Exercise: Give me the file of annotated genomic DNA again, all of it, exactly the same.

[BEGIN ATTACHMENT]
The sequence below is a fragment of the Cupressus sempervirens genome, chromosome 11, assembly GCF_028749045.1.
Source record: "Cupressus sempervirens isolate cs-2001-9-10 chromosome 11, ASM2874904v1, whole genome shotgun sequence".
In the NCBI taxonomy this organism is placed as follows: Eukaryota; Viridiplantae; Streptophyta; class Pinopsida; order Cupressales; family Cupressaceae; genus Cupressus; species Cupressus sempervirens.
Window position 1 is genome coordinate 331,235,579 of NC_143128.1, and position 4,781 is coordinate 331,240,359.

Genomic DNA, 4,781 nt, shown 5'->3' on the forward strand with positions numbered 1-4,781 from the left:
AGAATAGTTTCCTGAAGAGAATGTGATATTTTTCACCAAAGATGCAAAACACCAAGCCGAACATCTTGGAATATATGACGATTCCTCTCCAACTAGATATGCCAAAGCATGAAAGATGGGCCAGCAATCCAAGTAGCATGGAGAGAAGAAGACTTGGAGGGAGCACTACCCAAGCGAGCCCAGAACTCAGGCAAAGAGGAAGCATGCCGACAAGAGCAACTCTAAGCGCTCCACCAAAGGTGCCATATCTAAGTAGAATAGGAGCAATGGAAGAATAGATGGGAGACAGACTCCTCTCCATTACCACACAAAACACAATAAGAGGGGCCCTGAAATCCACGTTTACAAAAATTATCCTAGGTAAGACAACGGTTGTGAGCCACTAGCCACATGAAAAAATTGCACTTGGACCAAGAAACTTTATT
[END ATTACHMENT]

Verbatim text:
The sequence below is a fragment of the Cupressus sempervirens genome, chromosome 11, assembly GCF_028749045.1.
Source record: "Cupressus sempervirens isolate cs-2001-9-10 chromosome 11, ASM2874904v1, whole genome shotgun sequence".
In the NCBI taxonomy this organism is placed as follows: Eukaryota; Viridiplantae; Streptophyta; class Pinopsida; order Cupressales; family Cupressaceae; genus Cupressus; species Cupressus sempervirens.
Window position 1 is genome coordinate 331,235,579 of NC_143128.1, and position 4,781 is coordinate 331,240,359.

Genomic DNA, 4,781 nt, shown 5'->3' on the forward strand with positions numbered 1-4,781 from the left:
AGAATAGTTTCCTGAAGAGAATGTGATATTTTTCACCAAAGATGCAAAACACCAAGCCGAACATCTTGGAATATATGACGATTCCTCTCCAACTAGATATGCCAAAGCATGAAAGATGGGCCAGCAATCCAAGTAGCATGGAGAGAAGAAGACTTGGAGGGAGCACTACCCAAGCGAGCCCAGAACTCAGGCAAAGAGGAAGCATGCCGACAAGAGCAACTCTAAGCGCTCCACCAAAGGTGCCATATCTAAGTAGAATAGGAGCAATGGAAGAATAGATGGGAGACAGACTCCTCTCCATTACCACACAAAACACAATAAGAGGGGCCCTGAAATCCACGTTTACAAAAATTATCCTAGGTAAGACAACGGTTGTGAGCCACTAGCCACATGAAAAAATTGCACTTGGACCAAGAAACTTTATT